The Hell of Wellness

It was 7am on no particular day. Time had melted along with everything else. Outside, a gentle old man with a dot of red on his forehead sold loops of yellow and pink flowers to housewives with porridgy, unwrapped midriffs. Aloof, pedigree dogs pranced around palm trees as their owners slumped into half-hearted lunges. Cows looked on derisively. Inside our cool-floored studio, two red bubbles grew silently from my nostrils and popped, misting my yoga mat with blood. I looked up to my teacher for mercy but he merely floated past, gaze averted. Mysore is no place for quitters.


No, apparently Mysore is a place to get some top-grade wellness; to slough off the spiritual and bodily malaise of modern life amongst the endless cowpats, coconut-cutters and straight-up nutters of the spirit world. Every day, westerners flood into this southern Indian city wedged between touristy Kerala and touristy Goa, seeking someone, anyone, to make them whole again. Whatever you think your problem is, you’ll find someone in Mysore who thinks they can fix it. Or give you a new problem that makes you forget about the first one.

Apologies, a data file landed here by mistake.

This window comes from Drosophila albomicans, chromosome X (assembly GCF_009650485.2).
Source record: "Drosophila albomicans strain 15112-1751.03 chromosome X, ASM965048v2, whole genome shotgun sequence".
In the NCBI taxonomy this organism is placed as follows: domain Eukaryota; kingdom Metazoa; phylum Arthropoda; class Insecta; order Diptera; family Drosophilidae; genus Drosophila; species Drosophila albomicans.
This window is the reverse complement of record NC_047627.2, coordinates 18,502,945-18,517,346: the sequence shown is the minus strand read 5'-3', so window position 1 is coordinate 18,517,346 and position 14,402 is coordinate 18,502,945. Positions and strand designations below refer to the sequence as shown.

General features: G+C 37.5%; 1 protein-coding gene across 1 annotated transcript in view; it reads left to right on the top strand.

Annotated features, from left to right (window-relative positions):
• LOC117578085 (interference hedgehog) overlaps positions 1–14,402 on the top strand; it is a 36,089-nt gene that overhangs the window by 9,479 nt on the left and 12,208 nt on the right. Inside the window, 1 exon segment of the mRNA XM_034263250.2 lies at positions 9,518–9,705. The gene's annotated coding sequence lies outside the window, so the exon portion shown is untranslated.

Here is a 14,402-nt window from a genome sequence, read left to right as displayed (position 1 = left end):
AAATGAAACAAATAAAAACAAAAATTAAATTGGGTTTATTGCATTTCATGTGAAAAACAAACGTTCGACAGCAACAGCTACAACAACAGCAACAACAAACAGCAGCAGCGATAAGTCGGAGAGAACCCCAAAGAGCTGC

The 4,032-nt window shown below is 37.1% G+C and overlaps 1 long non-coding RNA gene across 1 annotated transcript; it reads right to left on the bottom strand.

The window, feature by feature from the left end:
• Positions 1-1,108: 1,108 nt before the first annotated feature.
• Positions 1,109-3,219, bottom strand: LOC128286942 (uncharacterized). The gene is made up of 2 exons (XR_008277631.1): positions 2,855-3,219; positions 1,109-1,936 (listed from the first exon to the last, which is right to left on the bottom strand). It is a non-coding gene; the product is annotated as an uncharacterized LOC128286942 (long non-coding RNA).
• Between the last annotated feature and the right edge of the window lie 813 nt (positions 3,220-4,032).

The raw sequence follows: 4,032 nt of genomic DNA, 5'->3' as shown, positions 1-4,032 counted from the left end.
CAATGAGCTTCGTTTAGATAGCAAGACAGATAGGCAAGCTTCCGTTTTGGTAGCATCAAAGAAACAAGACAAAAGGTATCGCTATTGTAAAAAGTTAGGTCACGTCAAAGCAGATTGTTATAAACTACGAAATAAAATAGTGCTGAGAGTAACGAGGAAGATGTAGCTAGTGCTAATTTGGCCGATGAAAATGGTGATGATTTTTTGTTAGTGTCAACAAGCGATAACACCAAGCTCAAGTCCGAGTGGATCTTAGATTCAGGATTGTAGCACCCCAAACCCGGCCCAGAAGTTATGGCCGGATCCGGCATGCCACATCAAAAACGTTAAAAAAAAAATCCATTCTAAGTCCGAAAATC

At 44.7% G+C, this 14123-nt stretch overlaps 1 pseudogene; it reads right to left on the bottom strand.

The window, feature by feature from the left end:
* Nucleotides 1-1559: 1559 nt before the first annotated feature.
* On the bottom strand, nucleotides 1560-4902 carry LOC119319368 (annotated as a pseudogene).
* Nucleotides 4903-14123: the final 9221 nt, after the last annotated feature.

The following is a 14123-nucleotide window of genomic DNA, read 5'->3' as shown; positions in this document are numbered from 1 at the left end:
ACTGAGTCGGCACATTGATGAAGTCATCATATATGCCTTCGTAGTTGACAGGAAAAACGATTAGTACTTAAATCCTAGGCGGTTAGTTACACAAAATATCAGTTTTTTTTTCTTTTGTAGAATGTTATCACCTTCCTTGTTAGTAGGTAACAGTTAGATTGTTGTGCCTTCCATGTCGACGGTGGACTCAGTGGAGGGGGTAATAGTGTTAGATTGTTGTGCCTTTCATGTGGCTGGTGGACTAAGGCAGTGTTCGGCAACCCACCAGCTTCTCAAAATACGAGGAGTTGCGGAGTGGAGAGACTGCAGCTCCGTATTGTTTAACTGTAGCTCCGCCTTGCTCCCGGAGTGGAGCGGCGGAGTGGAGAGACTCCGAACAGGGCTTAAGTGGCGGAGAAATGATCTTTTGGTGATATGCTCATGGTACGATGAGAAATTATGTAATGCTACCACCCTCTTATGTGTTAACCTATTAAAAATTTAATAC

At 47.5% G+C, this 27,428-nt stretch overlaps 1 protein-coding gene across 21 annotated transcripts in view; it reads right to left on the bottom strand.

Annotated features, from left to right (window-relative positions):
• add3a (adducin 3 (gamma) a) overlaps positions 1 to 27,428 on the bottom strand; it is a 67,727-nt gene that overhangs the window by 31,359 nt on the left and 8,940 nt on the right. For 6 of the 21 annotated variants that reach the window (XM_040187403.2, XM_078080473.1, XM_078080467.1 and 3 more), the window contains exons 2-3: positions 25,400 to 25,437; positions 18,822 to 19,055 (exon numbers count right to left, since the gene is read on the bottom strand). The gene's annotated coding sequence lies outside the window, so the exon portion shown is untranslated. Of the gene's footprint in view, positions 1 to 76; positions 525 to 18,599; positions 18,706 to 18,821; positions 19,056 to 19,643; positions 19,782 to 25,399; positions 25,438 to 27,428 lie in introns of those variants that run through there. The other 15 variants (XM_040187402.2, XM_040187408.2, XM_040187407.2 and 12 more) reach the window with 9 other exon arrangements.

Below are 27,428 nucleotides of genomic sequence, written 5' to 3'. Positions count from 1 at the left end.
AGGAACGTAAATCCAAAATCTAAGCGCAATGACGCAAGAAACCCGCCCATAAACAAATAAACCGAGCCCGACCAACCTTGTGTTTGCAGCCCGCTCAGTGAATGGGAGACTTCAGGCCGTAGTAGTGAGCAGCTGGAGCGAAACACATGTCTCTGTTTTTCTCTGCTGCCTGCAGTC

garlands crop small

The scented facade of Wellness

The ‘healing’ began immediately, with the most diabolically difficult of all the yoga styles – Ashtanga. If you were put into an Ashtanga class with a blindfold on, you’d think you had been put into a medieval torture chamber, but instead of constant demands for information, the torturer would demand that you breathe more deeply and calmly. If you managed to get the blindfold off, everyone would be smiling like a maniac. Five classes of this were more than enough to make the quadriceps above both knees numb. Not totally numb, but numb enough so I could hammer them with my fists while laughing until bystanders clutched protectively at their kids.